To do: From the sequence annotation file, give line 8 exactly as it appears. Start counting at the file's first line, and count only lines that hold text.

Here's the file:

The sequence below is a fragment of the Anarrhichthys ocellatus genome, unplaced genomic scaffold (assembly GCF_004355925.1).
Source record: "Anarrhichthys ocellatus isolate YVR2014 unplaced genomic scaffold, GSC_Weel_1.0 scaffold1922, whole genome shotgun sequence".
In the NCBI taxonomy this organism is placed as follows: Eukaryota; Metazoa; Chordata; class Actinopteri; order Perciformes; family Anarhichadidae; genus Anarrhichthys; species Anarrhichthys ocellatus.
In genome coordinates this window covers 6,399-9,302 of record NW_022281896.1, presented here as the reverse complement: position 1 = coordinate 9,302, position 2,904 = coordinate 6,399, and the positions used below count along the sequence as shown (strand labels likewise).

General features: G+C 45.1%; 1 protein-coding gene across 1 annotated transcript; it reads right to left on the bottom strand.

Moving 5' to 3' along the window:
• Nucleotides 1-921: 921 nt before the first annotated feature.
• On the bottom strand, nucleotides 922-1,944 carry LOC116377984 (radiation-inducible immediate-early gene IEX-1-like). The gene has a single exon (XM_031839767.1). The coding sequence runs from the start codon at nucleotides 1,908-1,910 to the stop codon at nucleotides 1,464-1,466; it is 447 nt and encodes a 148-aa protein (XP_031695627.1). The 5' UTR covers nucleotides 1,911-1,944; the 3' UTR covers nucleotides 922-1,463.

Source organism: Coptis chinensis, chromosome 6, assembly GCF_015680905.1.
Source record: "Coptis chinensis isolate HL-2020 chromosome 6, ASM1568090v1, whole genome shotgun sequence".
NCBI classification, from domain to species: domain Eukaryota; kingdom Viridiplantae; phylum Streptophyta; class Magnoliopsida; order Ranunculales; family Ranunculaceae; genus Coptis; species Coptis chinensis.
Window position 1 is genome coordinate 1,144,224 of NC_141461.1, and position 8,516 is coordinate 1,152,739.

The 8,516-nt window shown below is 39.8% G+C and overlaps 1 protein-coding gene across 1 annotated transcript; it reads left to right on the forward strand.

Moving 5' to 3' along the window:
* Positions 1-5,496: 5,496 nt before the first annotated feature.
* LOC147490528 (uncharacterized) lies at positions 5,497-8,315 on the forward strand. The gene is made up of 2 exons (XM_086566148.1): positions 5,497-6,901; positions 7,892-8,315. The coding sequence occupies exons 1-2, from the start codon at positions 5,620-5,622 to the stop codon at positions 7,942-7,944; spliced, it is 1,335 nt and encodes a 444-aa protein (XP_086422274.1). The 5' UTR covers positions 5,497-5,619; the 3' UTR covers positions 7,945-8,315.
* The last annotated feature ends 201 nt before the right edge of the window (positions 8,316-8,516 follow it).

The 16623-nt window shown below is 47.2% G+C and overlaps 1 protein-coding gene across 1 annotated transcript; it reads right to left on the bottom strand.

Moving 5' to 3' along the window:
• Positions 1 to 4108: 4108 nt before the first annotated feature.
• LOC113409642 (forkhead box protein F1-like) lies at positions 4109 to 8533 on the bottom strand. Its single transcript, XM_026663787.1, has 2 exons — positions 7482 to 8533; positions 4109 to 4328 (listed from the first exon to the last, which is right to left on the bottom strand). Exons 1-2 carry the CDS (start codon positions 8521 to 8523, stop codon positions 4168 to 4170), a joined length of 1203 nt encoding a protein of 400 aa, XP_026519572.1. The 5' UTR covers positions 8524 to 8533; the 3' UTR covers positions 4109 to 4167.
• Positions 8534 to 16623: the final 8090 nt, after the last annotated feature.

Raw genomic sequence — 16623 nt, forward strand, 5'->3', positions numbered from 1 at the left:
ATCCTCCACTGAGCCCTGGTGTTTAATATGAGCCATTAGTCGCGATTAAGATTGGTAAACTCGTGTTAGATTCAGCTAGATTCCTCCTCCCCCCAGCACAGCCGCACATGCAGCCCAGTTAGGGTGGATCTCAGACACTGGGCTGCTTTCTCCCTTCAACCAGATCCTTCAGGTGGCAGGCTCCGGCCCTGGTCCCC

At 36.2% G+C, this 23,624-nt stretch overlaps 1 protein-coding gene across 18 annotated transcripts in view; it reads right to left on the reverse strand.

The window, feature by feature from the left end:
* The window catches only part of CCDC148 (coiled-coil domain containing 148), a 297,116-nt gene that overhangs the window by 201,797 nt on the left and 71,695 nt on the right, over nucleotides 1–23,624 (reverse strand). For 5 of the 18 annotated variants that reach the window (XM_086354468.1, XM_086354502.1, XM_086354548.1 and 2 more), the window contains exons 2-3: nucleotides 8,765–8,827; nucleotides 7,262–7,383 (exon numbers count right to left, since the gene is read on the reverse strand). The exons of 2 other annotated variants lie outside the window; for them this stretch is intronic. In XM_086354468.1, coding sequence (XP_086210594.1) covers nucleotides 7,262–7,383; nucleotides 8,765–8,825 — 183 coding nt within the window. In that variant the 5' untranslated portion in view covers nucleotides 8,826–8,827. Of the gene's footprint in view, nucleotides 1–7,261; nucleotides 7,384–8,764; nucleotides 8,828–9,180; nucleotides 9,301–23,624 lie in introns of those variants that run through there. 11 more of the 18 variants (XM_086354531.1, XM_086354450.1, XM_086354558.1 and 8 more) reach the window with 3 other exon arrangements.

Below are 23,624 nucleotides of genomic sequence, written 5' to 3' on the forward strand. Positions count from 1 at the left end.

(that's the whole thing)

• On the bottom strand, nucleotides 922-1,944 carry LOC116377984 (radiation-inducible immediate-early gene IEX-1-like). The gene has a single exon (XM_031839767.1). The coding sequence runs from the start codon at nucleotides 1,908-1,910 to the stop codon at nucleotides 1,464-1,466; it is 447 nt and encodes a 148-aa protein (XP_031695627.1). The 5' UTR covers nucleotides 1,911-1,944; the 3' UTR covers nucleotides 922-1,463.